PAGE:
We might ask what the wealthy were thinking when they connected the crucifixion to being saved from one’s sins. What is the logic? There is no logic. What the wealthy knew then, as the wealthy know today, is that the down and out who turn to religion don’t want logical analysis, they just want to be saved!  Even to this day, the Christian church has no universal understanding of what the connection is between the cross and salvation. Maybe because there is no connection, and the death of Jesus was a political act. Well, that sounds like heresy! Jesus did not die for your sins! The truth is that the death of Jesus was historically tied to his leadership of a peaceful but economically dangerous movement. The wealthy took that away and substituted a personal Jesus whose death was supposedly salvation from your sins. Is it any wonder that that story, set forth by the rich and powerful, would make no sense? In fact, the Christian Writings [aka New Testament] provide ample evidence that the disciples themselves saw no salvific purpose in the death of Jesus. What it did do was compel them to turn to one another, and that made all the difference.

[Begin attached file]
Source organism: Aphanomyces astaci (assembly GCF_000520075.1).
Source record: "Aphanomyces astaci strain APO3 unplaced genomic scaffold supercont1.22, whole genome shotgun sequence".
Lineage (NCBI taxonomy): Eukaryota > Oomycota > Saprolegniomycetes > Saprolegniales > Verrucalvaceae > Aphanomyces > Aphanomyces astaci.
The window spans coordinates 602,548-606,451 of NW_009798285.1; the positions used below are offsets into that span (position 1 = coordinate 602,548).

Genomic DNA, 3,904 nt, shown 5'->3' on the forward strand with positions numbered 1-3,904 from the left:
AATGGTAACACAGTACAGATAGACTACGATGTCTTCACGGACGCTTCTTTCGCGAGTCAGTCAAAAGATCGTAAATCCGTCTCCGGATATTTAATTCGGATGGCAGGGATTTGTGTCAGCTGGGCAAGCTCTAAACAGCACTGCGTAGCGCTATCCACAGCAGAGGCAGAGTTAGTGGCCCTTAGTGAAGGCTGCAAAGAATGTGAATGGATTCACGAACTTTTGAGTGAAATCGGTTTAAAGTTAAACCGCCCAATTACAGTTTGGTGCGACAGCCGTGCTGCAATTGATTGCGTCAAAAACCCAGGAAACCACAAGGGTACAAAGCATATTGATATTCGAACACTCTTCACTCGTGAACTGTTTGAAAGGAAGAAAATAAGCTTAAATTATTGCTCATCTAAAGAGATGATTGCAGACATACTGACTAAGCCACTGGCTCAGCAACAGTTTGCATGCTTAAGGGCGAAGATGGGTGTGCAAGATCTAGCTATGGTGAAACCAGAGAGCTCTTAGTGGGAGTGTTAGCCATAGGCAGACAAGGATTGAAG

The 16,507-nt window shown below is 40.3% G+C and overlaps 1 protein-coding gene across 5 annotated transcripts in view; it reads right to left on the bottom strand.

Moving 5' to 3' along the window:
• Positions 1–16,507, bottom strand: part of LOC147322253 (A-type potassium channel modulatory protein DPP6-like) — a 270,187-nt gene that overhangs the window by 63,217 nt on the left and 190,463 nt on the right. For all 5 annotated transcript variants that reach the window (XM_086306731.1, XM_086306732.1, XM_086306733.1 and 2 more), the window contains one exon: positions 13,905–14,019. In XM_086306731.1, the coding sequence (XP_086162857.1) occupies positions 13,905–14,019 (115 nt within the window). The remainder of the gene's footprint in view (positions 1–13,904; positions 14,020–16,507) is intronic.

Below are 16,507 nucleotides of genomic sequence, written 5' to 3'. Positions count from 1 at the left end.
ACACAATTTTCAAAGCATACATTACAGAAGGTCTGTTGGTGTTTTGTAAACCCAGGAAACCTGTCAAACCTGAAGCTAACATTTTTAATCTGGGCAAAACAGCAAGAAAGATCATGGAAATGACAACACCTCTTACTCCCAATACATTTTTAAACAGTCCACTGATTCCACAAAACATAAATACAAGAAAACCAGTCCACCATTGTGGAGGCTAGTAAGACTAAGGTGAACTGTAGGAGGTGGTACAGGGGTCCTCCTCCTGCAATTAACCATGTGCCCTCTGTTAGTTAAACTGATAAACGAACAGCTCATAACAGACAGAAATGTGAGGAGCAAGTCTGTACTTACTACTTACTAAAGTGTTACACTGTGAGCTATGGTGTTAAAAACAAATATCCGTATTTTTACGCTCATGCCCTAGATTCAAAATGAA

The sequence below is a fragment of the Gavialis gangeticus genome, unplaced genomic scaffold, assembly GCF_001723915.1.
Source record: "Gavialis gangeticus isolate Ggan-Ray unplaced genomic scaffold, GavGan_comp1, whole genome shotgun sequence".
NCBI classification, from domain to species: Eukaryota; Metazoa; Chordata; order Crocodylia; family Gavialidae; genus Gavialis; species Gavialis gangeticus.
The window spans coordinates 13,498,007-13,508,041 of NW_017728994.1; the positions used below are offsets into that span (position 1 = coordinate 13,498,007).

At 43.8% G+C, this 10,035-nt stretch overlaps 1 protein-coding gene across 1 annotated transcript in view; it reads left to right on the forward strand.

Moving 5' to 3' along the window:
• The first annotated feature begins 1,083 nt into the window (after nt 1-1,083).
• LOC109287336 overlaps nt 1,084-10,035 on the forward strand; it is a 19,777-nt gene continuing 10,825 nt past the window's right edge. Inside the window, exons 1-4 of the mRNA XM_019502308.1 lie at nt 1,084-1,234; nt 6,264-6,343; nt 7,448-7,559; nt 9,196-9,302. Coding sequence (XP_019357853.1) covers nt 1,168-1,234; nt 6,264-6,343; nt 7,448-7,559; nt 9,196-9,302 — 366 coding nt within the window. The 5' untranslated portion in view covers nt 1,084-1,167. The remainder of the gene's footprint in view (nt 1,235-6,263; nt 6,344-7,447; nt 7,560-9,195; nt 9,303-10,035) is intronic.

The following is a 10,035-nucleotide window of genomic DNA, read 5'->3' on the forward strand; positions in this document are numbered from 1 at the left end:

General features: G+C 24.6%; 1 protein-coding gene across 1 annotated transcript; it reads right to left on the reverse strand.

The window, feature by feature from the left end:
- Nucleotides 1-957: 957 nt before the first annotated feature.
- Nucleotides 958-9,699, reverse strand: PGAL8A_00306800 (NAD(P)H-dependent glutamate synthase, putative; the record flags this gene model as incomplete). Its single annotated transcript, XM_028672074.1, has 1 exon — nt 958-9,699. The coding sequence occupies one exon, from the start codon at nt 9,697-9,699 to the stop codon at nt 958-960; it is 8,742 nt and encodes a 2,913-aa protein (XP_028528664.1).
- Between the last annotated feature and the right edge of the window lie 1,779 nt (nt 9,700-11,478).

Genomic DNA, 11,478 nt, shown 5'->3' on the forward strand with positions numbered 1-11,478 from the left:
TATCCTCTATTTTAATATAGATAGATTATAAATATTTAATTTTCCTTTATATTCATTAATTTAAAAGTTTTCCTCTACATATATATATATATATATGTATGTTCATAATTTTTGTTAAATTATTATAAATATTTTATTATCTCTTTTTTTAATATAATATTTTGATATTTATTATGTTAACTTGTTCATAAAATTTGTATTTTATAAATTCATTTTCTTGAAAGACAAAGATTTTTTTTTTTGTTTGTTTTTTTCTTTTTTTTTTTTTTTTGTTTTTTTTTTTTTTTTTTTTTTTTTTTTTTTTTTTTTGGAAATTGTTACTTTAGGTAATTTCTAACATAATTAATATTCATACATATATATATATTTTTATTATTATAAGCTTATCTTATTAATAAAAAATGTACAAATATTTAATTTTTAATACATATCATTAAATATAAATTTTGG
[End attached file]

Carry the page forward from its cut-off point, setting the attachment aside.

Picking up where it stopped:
7. Q and Thomas, Early Church Communities with No Passion Story<